This morning I had the opportunity to preview the Royal Ontario Museum’s new rooftop garden, known as Liza’s Garden in memory of philanthropist and business person Elizabeth Samuel. Sitting on-top of the original 1914 wing of the building, the garden was designed to be a focal point from inside the ROM’s exclusive C5 restaurant (at the top of the newly opened Michael Lee Chin Crystal).
Designed by Toronto-based firm PLANT Architect Inc., winners of the competition to design Nathan Phillips Square in March, 2007, with Gardens in the Sky, Green Roof Consultant, the garden is a 9,500 square-foot composition of trees, tilted planting beds, and shallow reflecting pools. I can remember the morning of June 3 when I first previewed the ROM during the all night architectural open house, I looked out from the windows in C5, in the hopes of seeing some great views of the city, but somehow I could not get my eyes over the tattered looking roof just beyond the window. It was one of those moments in the Crystal when I questioned how much thought actually went into the design of the addition (and corresponding views and overlooks), and how much of it was just left to chance. After the preview of Liza’s Garden this morning I at least have no doubt about the level of thought and care put into the design of the new rooftop garden.
William Thorsell, CEO of the ROM, speaking at the preview
Although I think it is unfortunate to reserve such good design exclusively for the patrons of C5, a prohibitively expensive restaurant, especially as it sits on top of a publicly funded institution (an issue of accessibility similar to those Spacing’s Leah’s Sandals has explored at the ROM in her posts Should museums be public spaces and the ROM CAN…well, pretend to be accessible), the garden itself is very innovative. Facing numerous design challenges, including heavy wind loads, limited structural capacity from the original 1914 roof, and in turn limited soil depths (because of the potential weight of the soil, soil depth is as shallow as 3 inches in most places), the designers were very selective in choosing plants that would grow in harsh conditions. In addition, as the garden will be visible during all seasons, the designers were careful to incorporate plantings that will bring life to different parts of the garden at different times of the year.
Street-level entrance to the C5 restaurant
People working to finish the garden
One of the biggest challenges was to create a garden as long as this one (160 feet long), that would only be experienced from the south-facing windows of the restaurant, as opposed to one that people could actually wander through (not possible due to technical constraints), or even view from different directions in the restaurant.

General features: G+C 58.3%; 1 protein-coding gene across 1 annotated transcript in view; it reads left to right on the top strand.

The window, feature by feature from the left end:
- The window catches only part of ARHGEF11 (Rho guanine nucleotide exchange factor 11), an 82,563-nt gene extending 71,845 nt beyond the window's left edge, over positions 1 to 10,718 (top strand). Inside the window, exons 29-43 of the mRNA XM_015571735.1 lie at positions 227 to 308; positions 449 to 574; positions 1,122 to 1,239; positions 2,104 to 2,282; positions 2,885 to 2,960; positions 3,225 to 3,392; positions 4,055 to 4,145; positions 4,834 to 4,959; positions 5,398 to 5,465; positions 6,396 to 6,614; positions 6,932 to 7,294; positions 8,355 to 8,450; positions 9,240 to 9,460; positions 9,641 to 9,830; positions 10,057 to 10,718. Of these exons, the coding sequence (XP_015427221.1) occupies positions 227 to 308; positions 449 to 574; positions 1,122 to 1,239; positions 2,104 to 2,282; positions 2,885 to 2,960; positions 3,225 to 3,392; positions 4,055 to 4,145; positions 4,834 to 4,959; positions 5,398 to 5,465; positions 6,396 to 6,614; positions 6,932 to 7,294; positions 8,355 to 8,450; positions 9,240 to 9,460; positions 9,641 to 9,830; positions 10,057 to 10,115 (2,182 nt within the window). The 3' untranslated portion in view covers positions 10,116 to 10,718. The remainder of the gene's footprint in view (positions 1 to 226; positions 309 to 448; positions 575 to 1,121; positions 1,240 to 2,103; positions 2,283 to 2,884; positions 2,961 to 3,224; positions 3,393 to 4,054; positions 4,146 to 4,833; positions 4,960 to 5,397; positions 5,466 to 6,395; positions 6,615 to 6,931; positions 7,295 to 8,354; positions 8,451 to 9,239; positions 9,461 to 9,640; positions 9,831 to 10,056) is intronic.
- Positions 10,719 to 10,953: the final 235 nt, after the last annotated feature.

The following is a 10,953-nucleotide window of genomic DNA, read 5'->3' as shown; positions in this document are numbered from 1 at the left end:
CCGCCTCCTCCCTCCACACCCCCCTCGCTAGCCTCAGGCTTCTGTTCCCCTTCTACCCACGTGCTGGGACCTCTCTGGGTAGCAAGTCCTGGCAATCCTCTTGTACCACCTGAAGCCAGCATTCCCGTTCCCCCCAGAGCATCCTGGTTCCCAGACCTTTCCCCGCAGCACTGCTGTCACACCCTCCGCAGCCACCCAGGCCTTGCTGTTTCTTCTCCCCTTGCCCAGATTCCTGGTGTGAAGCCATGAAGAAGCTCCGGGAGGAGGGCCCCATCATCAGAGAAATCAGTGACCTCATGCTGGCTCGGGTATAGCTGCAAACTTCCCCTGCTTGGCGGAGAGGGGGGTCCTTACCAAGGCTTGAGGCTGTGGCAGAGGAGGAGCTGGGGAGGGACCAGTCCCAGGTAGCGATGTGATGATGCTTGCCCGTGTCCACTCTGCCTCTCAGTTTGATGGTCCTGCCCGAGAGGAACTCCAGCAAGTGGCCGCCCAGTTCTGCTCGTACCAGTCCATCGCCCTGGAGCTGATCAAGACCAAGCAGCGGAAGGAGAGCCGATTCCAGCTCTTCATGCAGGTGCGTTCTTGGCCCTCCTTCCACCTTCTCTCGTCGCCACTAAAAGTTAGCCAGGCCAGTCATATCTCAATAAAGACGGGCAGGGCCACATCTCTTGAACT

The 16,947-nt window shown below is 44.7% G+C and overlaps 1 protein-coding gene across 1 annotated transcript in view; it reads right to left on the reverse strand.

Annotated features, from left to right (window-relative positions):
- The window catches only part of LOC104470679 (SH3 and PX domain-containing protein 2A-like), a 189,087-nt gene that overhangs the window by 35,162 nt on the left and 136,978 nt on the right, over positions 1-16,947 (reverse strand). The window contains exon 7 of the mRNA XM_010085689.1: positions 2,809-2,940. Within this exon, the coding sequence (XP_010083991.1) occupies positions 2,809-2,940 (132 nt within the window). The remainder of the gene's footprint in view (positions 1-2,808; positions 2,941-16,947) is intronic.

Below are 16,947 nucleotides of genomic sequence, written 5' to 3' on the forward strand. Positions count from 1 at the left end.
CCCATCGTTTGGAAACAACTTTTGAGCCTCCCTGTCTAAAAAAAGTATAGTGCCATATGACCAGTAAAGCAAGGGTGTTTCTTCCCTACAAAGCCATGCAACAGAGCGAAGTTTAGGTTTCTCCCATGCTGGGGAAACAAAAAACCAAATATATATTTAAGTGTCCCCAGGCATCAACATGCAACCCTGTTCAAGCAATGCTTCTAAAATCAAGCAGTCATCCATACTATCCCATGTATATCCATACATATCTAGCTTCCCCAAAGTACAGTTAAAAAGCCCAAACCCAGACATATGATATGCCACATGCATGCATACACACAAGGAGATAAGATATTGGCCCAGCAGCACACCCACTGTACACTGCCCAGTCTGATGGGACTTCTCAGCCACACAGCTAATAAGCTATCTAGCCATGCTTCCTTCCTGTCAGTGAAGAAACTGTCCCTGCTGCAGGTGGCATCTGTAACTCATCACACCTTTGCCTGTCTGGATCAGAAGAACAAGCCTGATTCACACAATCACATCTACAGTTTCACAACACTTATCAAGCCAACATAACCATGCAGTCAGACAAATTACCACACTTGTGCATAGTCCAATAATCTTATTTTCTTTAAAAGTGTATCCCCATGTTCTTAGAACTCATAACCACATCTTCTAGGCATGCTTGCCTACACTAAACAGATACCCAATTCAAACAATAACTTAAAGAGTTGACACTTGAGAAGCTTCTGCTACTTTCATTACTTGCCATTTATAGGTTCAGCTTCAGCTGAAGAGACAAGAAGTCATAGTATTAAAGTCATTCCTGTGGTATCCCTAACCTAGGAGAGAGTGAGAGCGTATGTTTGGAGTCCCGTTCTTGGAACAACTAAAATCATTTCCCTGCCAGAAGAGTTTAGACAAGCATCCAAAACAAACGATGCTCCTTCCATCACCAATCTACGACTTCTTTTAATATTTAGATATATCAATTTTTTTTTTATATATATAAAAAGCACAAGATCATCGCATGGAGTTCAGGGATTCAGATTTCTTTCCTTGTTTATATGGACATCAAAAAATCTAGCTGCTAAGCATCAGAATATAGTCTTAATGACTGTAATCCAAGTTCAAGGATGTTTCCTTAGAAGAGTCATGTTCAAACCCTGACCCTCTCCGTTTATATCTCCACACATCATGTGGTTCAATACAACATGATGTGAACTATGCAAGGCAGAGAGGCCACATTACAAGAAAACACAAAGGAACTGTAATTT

Lisa Rapoport, principle of PLANT Architect who spoke at the preview this morning, likened the garden to a diorama, where the sensorial experiences of a space are suggested by a foreshortened perspective of evocative visual elements. As the garden is only visible from the one set of windows, it means that all design considerations have to be visible from one side, difficult to achieve when there is so much length to fill. But the garden is layered meticulously so that as different elements grow in they won’t be cluttered or stand in each other’s way, and the tilted planting boxes have strong lines that guide the eye across the garden from the garden’s main anchor points (different species of trees like sumach or yellow wood, planted over of the column grid of the building below for added structural support). Lighting also adds to the gardens visual layers — designed by Suzanne Powadiuk — using embedded LED lights to pick up on the major design lines, and distinguishing the water ponds from the planting beds. When completed, light will also reflect off a series of thin structural cables that criss-crossing the garden, tied to the trees to provide them additional bracing against the wind, and a place for birds to perch as they fly around the garden.
Conceptual plan of the garden (including intended colour palette)
Plan of the garden at night showing the LED lights (sorry for the poor photo).
Images of different trees and plants
Last but not least, the garden has several environmental benefits, such as increasing storm water retention, reducing the heat island effect and providing clean air to the city. The garden will take several years to mature.
Rendering by PLANT Architect Inc., photos by Matthew Hague